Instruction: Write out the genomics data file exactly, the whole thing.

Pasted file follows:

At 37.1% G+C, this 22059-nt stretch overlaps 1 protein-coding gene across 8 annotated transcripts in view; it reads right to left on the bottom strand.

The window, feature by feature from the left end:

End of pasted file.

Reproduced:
At 37.1% G+C, this 22059-nt stretch overlaps 1 protein-coding gene across 8 annotated transcripts in view; it reads right to left on the bottom strand.

The window, feature by feature from the left end: